By Porter Anderson, Editor-in-Chief | @Porter_Anderson
‘It’s Fascinating How Diverse This Market Is’The late-day sun of an Athenian afternoon streams into the windows of Nicholas Yatromanolakis’ office, belying the week’s heart-breaking news of a devastating train collision near the city of Larissa north of the capital.
“It’s a very tragic moment,” Greece’s deputy minister of culture and sports says. The blue and white of that world-famous flag catches the soft rays behind him. “It has cast a shadow over the country.”
At this writing, Yatromanolakis’ government is reporting a death toll of at least 57 in the disaster. The head-on collision between a passenger train and a freight train reportedly involving both a station master’s wrongful instructions and an outdated railway system. Many university students were among the 350 or more passengers, some returning from Carnival celebrations. Protests following the incident have led to clashes with police in the capital.
Shaken, Yatromanolakis reminds us that the tracks at the Vale of Tempe, about an hour and 20 minutes south of Thessaloniki, are on “a very narrow path between two mountains. It’s so difficult for everyone,” he says, “and we’re entering a three-day mourning period.”
One of the most easily recognized and popular faces in Kyriakos Mitsotakis’ cabinet, Yatromanolakis pivots to Greece’s upcoming presence at Bologna Children’s Book Fair—a comparatively happy and prideful event for his country, long in the planning stages and now coming to fruition.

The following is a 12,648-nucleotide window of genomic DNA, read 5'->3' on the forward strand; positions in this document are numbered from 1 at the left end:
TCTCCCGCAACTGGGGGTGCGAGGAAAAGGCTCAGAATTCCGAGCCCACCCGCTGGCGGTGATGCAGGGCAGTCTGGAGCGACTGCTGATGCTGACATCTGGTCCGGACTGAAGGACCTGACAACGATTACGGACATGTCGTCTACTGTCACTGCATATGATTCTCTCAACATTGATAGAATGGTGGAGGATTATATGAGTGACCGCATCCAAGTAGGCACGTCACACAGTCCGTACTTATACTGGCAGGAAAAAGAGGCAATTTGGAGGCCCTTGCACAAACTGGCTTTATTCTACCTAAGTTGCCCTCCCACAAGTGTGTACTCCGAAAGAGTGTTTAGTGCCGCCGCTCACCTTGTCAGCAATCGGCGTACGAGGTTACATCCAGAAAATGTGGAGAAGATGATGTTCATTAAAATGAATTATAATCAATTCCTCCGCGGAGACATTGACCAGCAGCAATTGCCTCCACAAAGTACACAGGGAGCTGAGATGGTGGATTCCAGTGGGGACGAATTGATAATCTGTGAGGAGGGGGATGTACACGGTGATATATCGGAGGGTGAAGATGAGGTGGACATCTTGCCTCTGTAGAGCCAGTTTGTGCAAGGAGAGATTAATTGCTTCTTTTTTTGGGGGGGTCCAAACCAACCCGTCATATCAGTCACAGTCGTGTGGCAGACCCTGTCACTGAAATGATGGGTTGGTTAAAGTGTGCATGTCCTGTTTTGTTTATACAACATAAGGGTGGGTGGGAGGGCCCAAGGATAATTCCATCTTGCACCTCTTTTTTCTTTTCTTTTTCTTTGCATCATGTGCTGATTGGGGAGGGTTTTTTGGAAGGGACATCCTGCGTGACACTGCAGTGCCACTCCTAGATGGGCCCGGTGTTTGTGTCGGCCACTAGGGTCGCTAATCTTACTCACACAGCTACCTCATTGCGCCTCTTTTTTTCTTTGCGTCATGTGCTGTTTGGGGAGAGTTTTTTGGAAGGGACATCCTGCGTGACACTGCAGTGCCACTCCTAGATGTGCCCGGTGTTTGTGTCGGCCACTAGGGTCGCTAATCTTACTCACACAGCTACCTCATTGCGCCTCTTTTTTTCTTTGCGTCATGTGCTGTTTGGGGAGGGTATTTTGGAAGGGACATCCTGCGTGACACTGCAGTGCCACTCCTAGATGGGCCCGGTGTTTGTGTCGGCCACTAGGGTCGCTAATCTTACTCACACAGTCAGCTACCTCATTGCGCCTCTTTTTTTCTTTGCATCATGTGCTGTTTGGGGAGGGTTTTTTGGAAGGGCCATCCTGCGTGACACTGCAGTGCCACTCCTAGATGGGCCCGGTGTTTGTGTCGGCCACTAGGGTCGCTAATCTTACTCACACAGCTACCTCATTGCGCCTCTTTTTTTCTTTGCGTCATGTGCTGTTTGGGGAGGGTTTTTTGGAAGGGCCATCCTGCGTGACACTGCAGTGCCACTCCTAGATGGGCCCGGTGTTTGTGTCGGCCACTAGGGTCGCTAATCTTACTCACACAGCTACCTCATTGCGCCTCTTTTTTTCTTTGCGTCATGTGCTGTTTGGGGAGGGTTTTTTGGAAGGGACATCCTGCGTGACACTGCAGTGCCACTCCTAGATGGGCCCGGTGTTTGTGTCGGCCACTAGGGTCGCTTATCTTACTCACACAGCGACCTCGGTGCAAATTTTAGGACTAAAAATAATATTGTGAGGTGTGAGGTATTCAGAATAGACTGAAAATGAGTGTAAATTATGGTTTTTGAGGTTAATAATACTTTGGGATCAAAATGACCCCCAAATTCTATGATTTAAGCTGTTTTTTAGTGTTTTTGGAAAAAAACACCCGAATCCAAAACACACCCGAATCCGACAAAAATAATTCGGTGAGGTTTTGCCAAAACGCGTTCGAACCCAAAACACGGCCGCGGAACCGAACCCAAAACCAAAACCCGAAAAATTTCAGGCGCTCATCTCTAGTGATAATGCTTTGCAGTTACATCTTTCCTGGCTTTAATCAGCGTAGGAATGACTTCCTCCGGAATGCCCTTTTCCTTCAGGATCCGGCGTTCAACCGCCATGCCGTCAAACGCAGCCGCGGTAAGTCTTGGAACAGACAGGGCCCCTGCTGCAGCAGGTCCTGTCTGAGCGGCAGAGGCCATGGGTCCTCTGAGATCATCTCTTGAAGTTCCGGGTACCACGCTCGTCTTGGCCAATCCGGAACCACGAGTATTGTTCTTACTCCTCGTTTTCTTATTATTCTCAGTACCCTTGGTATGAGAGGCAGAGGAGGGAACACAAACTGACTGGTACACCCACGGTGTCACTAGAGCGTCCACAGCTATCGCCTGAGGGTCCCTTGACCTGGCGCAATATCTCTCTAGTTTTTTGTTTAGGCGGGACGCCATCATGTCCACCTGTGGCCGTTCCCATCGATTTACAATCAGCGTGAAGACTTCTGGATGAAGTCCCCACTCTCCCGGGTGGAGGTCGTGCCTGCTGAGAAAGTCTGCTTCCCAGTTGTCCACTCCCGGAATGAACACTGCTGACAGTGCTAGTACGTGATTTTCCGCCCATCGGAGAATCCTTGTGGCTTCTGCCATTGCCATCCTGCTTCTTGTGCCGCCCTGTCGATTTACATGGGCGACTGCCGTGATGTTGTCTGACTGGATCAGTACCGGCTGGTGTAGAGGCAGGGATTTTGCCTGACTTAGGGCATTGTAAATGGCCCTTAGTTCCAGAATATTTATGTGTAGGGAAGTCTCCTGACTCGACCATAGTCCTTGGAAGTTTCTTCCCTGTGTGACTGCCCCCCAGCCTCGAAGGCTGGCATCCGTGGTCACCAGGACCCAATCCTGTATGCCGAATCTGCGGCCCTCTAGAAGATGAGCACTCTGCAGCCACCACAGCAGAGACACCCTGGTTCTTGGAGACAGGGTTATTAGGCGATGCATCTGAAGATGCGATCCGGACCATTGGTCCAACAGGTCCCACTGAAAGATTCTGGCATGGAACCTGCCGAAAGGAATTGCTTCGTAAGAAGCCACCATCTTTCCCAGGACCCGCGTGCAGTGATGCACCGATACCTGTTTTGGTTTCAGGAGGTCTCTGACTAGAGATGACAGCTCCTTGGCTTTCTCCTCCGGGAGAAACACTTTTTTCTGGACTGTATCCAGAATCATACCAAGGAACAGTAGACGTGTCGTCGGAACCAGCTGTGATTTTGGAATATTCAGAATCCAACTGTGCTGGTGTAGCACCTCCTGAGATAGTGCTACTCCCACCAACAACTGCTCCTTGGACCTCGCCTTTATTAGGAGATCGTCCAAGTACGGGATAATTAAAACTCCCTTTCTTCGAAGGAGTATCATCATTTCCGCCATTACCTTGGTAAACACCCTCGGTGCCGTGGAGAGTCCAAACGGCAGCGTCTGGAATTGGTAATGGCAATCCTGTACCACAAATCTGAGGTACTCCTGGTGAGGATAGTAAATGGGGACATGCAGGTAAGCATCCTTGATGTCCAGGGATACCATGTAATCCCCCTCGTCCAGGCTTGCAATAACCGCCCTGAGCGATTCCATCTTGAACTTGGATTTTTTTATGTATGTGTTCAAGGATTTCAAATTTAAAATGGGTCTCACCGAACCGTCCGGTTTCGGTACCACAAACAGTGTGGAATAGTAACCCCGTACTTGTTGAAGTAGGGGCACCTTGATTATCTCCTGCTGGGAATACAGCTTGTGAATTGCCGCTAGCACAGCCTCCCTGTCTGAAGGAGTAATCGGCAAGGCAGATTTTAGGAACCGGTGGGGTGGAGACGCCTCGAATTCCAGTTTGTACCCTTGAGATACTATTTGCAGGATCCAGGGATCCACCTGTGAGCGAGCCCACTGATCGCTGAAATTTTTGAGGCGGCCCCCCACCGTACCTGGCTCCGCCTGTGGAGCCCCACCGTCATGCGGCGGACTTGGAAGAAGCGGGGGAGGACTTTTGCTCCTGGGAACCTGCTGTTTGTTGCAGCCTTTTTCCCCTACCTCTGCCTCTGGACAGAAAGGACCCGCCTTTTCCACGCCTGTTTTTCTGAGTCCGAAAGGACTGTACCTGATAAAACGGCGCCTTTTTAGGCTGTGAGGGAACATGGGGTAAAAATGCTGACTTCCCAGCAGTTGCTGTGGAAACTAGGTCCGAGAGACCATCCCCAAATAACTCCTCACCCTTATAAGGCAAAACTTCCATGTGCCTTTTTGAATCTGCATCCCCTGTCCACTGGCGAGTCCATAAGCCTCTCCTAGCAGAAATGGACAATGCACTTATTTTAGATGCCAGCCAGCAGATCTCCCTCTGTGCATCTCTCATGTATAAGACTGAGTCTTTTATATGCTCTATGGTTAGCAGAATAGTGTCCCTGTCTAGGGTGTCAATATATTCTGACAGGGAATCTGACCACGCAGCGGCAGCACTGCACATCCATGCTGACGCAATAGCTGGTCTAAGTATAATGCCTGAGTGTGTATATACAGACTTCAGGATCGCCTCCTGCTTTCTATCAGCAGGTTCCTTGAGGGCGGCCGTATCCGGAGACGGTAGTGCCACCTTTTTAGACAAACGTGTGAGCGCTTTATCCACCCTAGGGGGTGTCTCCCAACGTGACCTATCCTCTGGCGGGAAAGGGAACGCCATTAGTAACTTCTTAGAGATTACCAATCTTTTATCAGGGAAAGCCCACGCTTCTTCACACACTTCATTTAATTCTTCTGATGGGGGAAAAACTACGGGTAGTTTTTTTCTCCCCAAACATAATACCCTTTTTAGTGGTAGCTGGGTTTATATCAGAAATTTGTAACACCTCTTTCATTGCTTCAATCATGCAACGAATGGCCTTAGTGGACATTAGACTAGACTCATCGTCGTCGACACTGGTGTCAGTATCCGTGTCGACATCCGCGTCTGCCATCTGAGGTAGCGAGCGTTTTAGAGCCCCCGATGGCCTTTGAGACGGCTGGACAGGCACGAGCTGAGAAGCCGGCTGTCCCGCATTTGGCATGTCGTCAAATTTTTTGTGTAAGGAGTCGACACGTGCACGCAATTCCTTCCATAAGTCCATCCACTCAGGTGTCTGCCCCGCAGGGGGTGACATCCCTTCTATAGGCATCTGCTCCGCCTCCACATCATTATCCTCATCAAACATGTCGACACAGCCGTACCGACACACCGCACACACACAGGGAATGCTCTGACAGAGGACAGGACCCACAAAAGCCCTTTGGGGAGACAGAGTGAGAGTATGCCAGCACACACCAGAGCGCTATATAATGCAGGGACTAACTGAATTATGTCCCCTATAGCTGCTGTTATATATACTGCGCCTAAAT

Alongside trade show director Elena Pasoli and Bologna Book Plus guest director Jacks Thomas, Yatromanolakis will speak at the opening of the Bologna Book Plus Greek pavilion in Hall 29, Mall 1, at 1 p.m. CET on Monday (March 6).
And he’s fluent in the particulars of the Greek publishing business, with the figures ready. “In our industry, 2021 and 2022 actually were better than 2019, pre-COVID” he says, “and in 2022, the publishing industry’s revenues were €312 million (US$331.1 million).”
A total 64 publishers are participating in the trade show, and 63 are involved with Bologna Book Plus. These numbers represent the largest Greek publishing presence in Bologna’s 60 years of operation.
Said to have some 1,500 bookstores operating today, Greece’s industry has thrived in the pandemic years, after weathering the country’s decade-long debt crisis, from which it emerged in 2018.
This doubly challenging sequence has given way to a country that’s restabilizing, with Athens earlier projecting a 1.8-percent level of growth for this year. That outlook may well be challenged by energy costs and the ramifications of Vladimir Putin’s aggression in Ukraine. But analysts have hoped to see Greece return to investment grade this year as public debts decline, and upcoming elections will be closely watched.
And in this most honored of long-lived societies—Yatromanolakis talks of the “long tail” of success as a key criterion for which he’s proud of his nation’s progress. The 2018 designation of Athens as UNESCO,’s World Book Capital, he says, was certainly an energizing development, but the real proof of its value will be seen in its effects on Greeks’ reading habits over time.
‘It’s Not a Competition, Heritage vs. Contemporary’
Time is very much a factor in Yatromanolakis’ assessment of his nation’s unique cultural stance in the world—and its outlook. He’ll greet international publishing professionals at Bologna on Monday as an emissary of the contemporary Greece. And this is important to him. When asked, he goes right to the “legacy” question.